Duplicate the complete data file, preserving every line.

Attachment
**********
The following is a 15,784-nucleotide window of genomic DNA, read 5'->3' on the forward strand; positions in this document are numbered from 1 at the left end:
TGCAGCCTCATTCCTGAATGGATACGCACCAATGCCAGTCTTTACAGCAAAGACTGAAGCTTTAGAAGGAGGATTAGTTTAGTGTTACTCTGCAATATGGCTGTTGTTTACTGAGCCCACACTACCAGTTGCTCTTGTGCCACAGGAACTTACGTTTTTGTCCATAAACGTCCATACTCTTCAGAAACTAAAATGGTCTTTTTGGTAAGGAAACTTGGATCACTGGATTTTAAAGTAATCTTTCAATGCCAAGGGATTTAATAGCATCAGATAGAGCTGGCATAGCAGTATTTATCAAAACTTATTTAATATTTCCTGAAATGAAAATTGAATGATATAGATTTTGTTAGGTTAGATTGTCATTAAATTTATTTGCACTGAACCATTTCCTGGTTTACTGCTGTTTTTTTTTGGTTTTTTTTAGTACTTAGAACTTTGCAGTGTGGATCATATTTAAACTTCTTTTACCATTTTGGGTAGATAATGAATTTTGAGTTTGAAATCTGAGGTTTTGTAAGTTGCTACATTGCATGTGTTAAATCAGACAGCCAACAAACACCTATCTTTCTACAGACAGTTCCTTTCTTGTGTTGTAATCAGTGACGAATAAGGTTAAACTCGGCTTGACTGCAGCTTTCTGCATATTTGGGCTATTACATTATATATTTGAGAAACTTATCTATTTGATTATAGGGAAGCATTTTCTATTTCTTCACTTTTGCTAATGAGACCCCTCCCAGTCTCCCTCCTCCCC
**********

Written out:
The following is a 15,784-nucleotide window of genomic DNA, read 5'->3' on the forward strand; positions in this document are numbered from 1 at the left end:
TGCAGCCTCATTCCTGAATGGATACGCACCAATGCCAGTCTTTACAGCAAAGACTGAAGCTTTAGAAGGAGGATTAGTTTAGTGTTACTCTGCAATATGGCTGTTGTTTACTGAGCCCACACTACCAGTTGCTCTTGTGCCACAGGAACTTACGTTTTTGTCCATAAACGTCCATACTCTTCAGAAACTAAAATGGTCTTTTTGGTAAGGAAACTTGGATCACTGGATTTTAAAGTAATCTTTCAATGCCAAGGGATTTAATAGCATCAGATAGAGCTGGCATAGCAGTATTTATCAAAACTTATTTAATATTTCCTGAAATGAAAATTGAATGATATAGATTTTGTTAGGTTAGATTGTCATTAAATTTATTTGCACTGAACCATTTCCTGGTTTACTGCTGTTTTTTTTTGGTTTTTTTTAGTACTTAGAACTTTGCAGTGTGGATCATATTTAAACTTCTTTTACCATTTTGGGTAGATAATGAATTTTGAGTTTGAAATCTGAGGTTTTGTAAGTTGCTACATTGCATGTGTTAAATCAGACAGCCAACAAACACCTATCTTTCTACAGACAGTTCCTTTCTTGTGTTGTAATCAGTGACGAATAAGGTTAAACTCGGCTTGACTGCAGCTTTCTGCATATTTGGGCTATTACATTATATATTTGAGAAACTTATCTATTTGATTATAGGGAAGCATTTTCTATTTCTTCACTTTTGCTAATGAGACCCCTCCCAGTCTCCCTCCTCCCC